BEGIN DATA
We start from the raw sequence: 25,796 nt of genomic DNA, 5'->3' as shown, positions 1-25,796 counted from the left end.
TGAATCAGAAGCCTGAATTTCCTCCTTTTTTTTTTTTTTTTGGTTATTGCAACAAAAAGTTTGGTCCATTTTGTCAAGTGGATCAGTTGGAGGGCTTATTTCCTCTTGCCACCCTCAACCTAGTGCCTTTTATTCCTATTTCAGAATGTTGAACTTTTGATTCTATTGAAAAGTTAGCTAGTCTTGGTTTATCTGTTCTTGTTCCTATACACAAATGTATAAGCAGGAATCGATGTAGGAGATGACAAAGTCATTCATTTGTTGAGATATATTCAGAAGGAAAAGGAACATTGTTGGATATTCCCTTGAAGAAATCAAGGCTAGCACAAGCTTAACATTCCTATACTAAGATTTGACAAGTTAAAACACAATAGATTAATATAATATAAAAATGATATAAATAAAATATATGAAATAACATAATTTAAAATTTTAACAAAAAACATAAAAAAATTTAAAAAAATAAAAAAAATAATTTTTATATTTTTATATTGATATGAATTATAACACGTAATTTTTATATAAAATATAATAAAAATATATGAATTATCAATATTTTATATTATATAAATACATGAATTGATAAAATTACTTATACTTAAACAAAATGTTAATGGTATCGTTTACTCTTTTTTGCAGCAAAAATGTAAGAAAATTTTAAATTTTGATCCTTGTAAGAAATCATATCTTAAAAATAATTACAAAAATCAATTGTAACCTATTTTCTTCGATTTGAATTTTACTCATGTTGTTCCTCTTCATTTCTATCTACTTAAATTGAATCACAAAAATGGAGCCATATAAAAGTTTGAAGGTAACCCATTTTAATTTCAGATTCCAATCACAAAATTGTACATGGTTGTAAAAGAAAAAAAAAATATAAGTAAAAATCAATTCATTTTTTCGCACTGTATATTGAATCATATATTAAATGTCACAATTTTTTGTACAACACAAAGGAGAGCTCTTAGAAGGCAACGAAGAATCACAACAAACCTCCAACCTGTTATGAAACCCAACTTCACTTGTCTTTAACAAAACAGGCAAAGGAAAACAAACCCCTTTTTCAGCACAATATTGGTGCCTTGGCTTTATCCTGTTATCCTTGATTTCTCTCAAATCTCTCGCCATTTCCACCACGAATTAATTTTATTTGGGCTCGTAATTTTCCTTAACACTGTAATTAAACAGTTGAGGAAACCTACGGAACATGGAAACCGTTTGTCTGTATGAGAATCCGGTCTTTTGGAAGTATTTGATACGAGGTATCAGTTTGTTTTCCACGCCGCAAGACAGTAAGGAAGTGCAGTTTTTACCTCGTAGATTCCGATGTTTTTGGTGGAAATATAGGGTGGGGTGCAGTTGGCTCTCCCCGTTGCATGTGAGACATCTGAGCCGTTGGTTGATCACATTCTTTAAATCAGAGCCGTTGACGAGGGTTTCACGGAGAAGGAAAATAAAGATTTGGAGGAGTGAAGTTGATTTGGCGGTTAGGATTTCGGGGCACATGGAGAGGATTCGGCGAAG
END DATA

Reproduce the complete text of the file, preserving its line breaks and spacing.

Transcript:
We start from the raw sequence: 25,796 nt of genomic DNA, 5'->3' as shown, positions 1-25,796 counted from the left end.
TGAATCAGAAGCCTGAATTTCCTCCTTTTTTTTTTTTTTTTGGTTATTGCAACAAAAAGTTTGGTCCATTTTGTCAAGTGGATCAGTTGGAGGGCTTATTTCCTCTTGCCACCCTCAACCTAGTGCCTTTTATTCCTATTTCAGAATGTTGAACTTTTGATTCTATTGAAAAGTTAGCTAGTCTTGGTTTATCTGTTCTTGTTCCTATACACAAATGTATAAGCAGGAATCGATGTAGGAGATGACAAAGTCATTCATTTGTTGAGATATATTCAGAAGGAAAAGGAACATTGTTGGATATTCCCTTGAAGAAATCAAGGCTAGCACAAGCTTAACATTCCTATACTAAGATTTGACAAGTTAAAACACAATAGATTAATATAATATAAAAATGATATAAATAAAATATATGAAATAACATAATTTAAAATTTTAACAAAAAACATAAAAAAATTTAAAAAAATAAAAAAAATAATTTTTATATTTTTATATTGATATGAATTATAACACGTAATTTTTATATAAAATATAATAAAAATATATGAATTATCAATATTTTATATTATATAAATACATGAATTGATAAAATTACTTATACTTAAACAAAATGTTAATGGTATCGTTTACTCTTTTTTGCAGCAAAAATGTAAGAAAATTTTAAATTTTGATCCTTGTAAGAAATCATATCTTAAAAATAATTACAAAAATCAATTGTAACCTATTTTCTTCGATTTGAATTTTACTCATGTTGTTCCTCTTCATTTCTATCTACTTAAATTGAATCACAAAAATGGAGCCATATAAAAGTTTGAAGGTAACCCATTTTAATTTCAGATTCCAATCACAAAATTGTACATGGTTGTAAAAGAAAAAAAAAATATAAGTAAAAATCAATTCATTTTTTCGCACTGTATATTGAATCATATATTAAATGTCACAATTTTTTGTACAACACAAAGGAGAGCTCTTAGAAGGCAACGAAGAATCACAACAAACCTCCAACCTGTTATGAAACCCAACTTCACTTGTCTTTAACAAAACAGGCAAAGGAAAACAAACCCCTTTTTCAGCACAATATTGGTGCCTTGGCTTTATCCTGTTATCCTTGATTTCTCTCAAATCTCTCGCCATTTCCACCACGAATTAATTTTATTTGGGCTCGTAATTTTCCTTAACACTGTAATTAAACAGTTGAGGAAACCTACGGAACATGGAAACCGTTTGTCTGTATGAGAATCCGGTCTTTTGGAAGTATTTGATACGAGGTATCAGTTTGTTTTCCACGCCGCAAGACAGTAAGGAAGTGCAGTTTTTACCTCGTAGATTCCGATGTTTTTGGTGGAAATATAGGGTGGGGTGCAGTTGGCTCTCCCCGTTGCATGTGAGACATCTGAGCCGTTGGTTGATCACATTCTTTAAATCAGAGCCGTTGACGAGGGTTTCACGGAGAAGGAAAATAAAGATTTGGAGGAGTGAAGTTGATTTGGCGGTTAGGATTTCGGGGCACATGGAGAGGATTCGGCGAAG